The use of switch-mode power supplies in tube amplifiers is still rare. There is no functional issue with switch-mode power supplies as long as they are well designed, use quality components, and ensure that individual components can be replaced by service technicians, as entire modules are virtually never available as spare parts years later. Ready-made Chinese switch-mode boards have performed variably, some better and some worse, but none have been convincing enough for us to consider using them in our kits. So, we set out to design our simple step-up converter.


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The idea is to feed the filaments directly with an external transformer at 6V or 12V. 12V is preferable as it halves the current draw. 12.6V would be more accurate, but 12V is close enough, and power supplies are easy to find. From the 12VDC input, we get the voltage going to the switch-mode power supply and "switch" it to a level suitable for the tubes, typically between 200-400V, using a high-frequency oscillator. A simple step-up converter works well when the current demand is not high (up to about 100mA). For a stereo EL34 amplifier, we ended up using two step-up modules, halving the current demand per module.

A 4x DIP switch was added to the circuit, which changes the value of the capacitor that determines the frequency of the oscillator, allowing the oscillator frequency to be adjusted. A trimmer adjusts the feedback and thus limits the maximum voltage. With the trimmer fully open, the output voltage can be too high at startup for the circuit's capacitors (if they are rated at a maximum of 500V), but adjusting the trimmer lower, limits the maximum voltage, correcting this problem.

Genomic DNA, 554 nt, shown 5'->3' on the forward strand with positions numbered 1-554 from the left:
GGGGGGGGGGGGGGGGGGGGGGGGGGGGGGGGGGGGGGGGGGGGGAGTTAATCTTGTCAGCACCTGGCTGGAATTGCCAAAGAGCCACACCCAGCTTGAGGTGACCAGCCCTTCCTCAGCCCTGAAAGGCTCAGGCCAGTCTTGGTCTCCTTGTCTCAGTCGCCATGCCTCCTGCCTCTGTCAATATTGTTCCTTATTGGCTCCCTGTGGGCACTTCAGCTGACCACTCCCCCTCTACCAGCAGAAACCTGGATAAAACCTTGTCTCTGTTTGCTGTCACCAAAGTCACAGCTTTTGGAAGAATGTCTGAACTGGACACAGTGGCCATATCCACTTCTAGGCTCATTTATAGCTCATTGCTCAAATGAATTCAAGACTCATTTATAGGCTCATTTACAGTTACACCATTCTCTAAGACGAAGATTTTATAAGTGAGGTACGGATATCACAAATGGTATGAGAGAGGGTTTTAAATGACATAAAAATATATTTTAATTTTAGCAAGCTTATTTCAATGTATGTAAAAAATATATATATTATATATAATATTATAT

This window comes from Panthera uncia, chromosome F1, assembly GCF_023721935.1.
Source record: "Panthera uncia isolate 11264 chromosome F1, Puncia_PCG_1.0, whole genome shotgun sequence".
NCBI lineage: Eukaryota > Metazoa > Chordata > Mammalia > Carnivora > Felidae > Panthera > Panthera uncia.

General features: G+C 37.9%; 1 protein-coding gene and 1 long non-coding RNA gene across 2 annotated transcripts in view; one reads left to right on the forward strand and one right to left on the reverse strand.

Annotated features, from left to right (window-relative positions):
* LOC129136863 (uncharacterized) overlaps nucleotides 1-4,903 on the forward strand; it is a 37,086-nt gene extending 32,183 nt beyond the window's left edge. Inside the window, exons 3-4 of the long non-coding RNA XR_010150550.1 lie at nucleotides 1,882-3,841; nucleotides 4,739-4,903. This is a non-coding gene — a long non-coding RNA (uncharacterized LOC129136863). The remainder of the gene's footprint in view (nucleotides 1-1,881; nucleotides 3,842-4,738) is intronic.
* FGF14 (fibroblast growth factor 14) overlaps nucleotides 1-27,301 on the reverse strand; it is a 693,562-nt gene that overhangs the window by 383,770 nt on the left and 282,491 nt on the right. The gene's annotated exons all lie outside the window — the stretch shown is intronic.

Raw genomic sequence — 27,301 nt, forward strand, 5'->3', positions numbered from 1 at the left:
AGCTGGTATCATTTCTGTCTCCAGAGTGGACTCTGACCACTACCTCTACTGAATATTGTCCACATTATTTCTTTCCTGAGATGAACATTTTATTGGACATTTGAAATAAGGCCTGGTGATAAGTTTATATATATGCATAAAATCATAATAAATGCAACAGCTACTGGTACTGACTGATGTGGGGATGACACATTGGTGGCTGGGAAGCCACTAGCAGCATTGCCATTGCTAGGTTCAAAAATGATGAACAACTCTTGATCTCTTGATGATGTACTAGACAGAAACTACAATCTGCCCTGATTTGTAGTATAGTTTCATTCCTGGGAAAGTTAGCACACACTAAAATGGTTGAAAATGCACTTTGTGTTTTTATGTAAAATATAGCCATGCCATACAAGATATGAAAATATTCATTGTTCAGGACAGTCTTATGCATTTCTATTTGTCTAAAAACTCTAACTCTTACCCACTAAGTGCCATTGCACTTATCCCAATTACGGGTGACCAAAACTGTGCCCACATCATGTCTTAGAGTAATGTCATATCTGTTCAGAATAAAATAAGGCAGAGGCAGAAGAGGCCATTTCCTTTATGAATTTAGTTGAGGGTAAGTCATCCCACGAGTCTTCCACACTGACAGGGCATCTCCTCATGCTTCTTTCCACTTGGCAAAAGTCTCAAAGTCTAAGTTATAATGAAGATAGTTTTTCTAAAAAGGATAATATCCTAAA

Voltage adjustment is done by both changing the frequency (DIP switch) and adjusting the trimmer. It's advisable to set the trimmer slightly over halfway and then adjust to an approximate voltage by trying different DIP switch combinations. The trimmer can lower the voltage, but at some point, interference increases, so it's best to use the trimmer to lower the voltage only slightly (which also corrects the startup spike problem).

The circuit uses a high-quality FET and switch-mode coil. This is essential to maintain low thermal losses and good efficiency. The components are chosen through both calculation and testing. The challenge is finding values that work well for different voltages and currents.

The module's connections are DC in, ground, and DC out. Note that if the switch-mode power supply raises the 12V to 300V and draws 100mA (300V x 0.1A = 30W), it will draw 2.5A from the 12V input (30W / 12V = 2.5A) plus any losses. In practice, a 12V 4A transformer would be safe in this case. It's always wise to leave some headroom. In the stereo EL34 SE amplifier, there are two of these switch-mode supplies. The filament and B+ power demands are met by a 12V 7A power supply (84W).


First, check the contents of the package and ensure that all parts are included. The components might look slightly different from the images in the instructions. The important thing is that the values are correct.